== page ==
If you have a gas fireplace, you can use regular wood or one of two types of gas logs to heat your house. The type of logs that you burn depends on a variety of factors, including your desired aesthetic, efficiency, and local laws.
Gas Logs vs. Wood
You can use regular wood in your gas fireplace. You must attend to the wood constantly to ensure that it’s burning properly, and it’s inconvenient to store in large quantities and it can be quite messy. Above all else, regular wood poses a fire risk.
You have alternatives to traditional wood, namely, gas logs. These logs require no maintenance and they’re easy to install. Best of all: they pose less of a fire risk while supplying twice as much heat as regular wood. Gas logs have two main categories: vented and vent-free.
Vented Gas Logs
Vented logs provide you with a large, realistic flame. They operate in conjunction with an open damper or chimney flue. They are decorative and simulate a traditional, wood-burning fire. Of the two types of gas logs, vented ones are the least efficient because most of the heat they produce escapes through the chimney.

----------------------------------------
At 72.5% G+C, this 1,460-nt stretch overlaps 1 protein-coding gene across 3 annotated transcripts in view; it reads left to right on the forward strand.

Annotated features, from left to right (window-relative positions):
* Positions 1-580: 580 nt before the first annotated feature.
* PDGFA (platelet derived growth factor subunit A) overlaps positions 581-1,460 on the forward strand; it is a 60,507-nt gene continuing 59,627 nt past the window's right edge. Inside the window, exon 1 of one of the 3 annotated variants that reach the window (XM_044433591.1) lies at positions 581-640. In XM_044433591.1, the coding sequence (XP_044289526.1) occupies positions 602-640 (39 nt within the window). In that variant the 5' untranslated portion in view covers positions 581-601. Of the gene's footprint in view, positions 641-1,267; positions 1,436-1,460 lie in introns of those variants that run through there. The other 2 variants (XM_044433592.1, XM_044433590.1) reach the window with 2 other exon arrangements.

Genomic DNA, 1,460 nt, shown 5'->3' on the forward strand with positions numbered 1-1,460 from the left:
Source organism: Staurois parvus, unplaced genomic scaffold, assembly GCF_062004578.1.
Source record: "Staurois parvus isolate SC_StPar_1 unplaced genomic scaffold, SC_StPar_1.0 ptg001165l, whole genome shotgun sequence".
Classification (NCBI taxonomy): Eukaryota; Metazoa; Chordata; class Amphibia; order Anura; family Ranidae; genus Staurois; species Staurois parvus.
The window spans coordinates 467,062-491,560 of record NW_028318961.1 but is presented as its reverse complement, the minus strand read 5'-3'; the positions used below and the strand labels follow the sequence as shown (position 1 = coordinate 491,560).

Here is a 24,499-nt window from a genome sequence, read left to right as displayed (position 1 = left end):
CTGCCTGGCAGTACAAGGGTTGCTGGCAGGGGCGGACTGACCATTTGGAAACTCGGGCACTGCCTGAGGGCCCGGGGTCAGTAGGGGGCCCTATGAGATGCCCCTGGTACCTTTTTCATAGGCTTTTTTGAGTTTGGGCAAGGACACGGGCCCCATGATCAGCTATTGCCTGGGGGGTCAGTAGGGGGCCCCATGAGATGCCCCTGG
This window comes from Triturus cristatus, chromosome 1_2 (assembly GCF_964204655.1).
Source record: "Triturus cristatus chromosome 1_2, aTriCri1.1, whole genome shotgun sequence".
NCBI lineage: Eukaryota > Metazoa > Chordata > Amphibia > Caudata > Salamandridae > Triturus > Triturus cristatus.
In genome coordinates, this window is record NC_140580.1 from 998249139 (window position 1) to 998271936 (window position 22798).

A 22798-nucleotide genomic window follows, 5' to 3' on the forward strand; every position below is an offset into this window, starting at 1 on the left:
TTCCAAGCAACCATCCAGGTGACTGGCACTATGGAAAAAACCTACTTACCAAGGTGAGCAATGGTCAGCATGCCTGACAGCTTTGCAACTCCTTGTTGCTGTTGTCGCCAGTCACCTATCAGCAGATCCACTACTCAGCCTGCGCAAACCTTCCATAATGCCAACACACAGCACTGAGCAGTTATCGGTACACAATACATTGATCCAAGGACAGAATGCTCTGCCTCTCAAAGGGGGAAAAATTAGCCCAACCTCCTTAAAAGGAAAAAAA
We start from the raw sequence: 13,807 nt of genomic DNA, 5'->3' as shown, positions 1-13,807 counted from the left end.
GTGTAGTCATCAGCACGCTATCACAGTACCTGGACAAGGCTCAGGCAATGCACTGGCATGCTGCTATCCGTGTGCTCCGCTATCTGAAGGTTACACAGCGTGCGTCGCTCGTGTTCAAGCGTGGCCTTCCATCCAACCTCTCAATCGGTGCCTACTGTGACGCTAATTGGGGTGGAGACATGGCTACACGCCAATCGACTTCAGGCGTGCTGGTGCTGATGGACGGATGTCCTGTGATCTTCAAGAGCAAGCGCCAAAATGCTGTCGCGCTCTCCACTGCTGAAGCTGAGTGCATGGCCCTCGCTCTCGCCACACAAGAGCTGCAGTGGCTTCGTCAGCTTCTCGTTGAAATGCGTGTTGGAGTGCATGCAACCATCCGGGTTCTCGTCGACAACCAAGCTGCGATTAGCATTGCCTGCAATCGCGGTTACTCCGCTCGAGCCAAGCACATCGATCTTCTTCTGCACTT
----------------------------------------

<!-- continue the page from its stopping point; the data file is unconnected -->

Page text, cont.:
Vent-Free Gas Logs
Vent-free gas logs operate with a closed damper or chimney flue, which means your fire won’t be as large and won’t appear the same as a wood-burning fire would. They are incredibly efficient, however, because none of the heat that the fire produces escapes through the chimney. These logs, sometimes called vent-free heaters, have U-shaped burners and cement “logs” sitting atop a heating element. They can usually be controlled by a thermostat, which allows you to maintain a room temperature. Beware, however: vent-free gas logs provide additional moisture to a room, so ensure that the room is properly vented to prevent mildew from forming.
Some states and municipalities regulate the types of gas logs that are permissible. Most often, if a type of gas log is prohibited it’s the vent-free logs. For example, in some areas, vent-free gas logs are not allowed in bedrooms, bathrooms or RVs.